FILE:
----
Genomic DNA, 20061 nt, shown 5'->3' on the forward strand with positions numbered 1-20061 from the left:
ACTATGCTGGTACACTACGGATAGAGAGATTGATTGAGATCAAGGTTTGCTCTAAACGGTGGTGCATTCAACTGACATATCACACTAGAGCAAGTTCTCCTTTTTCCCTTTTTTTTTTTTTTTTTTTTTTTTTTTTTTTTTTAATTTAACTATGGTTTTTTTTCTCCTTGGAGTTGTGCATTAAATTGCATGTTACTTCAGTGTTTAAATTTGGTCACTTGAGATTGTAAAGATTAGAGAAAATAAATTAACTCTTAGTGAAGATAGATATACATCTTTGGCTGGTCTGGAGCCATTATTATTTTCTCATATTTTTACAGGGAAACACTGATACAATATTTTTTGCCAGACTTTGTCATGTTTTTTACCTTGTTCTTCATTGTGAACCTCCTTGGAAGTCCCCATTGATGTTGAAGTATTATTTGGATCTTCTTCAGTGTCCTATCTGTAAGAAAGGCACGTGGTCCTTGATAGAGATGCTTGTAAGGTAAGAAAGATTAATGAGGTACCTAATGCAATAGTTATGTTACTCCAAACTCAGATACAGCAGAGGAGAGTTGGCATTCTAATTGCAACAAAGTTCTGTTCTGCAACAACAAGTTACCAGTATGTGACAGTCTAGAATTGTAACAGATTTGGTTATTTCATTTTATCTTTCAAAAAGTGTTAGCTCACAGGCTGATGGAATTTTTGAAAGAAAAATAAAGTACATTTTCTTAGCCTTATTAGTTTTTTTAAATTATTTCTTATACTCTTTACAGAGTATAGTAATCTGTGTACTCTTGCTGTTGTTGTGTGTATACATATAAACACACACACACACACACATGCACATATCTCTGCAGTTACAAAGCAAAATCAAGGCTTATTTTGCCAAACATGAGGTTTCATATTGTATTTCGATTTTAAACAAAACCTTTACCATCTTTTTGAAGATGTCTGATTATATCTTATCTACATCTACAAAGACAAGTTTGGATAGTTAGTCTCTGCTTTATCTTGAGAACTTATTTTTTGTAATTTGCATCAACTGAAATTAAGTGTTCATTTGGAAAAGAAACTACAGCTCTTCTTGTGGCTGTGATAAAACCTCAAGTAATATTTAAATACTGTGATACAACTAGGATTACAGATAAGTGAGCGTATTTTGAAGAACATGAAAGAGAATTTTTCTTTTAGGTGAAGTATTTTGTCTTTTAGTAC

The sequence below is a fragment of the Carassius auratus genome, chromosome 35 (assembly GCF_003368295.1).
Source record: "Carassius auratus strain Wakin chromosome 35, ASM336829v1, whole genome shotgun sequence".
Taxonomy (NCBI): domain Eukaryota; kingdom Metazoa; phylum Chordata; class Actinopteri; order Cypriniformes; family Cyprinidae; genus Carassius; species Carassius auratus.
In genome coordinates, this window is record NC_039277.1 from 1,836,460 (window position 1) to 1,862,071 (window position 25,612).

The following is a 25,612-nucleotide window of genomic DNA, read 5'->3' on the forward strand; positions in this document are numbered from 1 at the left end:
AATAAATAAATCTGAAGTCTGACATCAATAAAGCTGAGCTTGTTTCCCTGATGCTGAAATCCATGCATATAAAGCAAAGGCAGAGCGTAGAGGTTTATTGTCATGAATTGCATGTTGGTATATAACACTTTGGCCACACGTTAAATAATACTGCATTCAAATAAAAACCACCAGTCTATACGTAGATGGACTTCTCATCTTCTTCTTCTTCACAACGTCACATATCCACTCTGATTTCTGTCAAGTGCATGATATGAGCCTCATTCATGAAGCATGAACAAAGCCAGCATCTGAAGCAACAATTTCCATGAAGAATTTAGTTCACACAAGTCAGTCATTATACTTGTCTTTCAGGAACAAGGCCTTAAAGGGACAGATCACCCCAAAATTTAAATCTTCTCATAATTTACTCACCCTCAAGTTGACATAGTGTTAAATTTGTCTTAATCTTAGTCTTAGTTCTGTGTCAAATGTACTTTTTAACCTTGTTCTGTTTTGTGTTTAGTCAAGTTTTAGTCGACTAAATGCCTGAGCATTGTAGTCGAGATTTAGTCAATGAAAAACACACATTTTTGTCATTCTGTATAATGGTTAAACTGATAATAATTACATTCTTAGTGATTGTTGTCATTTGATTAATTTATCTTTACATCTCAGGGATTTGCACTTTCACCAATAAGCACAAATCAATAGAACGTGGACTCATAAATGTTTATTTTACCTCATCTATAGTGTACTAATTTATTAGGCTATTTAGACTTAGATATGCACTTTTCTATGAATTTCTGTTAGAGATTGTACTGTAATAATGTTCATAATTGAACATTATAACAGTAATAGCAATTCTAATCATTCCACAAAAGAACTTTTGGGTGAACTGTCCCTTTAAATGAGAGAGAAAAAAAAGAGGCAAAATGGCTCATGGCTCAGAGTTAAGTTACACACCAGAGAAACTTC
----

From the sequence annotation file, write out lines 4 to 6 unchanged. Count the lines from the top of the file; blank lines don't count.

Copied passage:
Source record: "Carassius auratus strain Wakin chromosome 35, ASM336829v1, whole genome shotgun sequence".
Taxonomy (NCBI): domain Eukaryota; kingdom Metazoa; phylum Chordata; class Actinopteri; order Cypriniformes; family Cyprinidae; genus Carassius; species Carassius auratus.
In genome coordinates, this window is record NC_039277.1 from 1,836,460 (window position 1) to 1,862,071 (window position 25,612).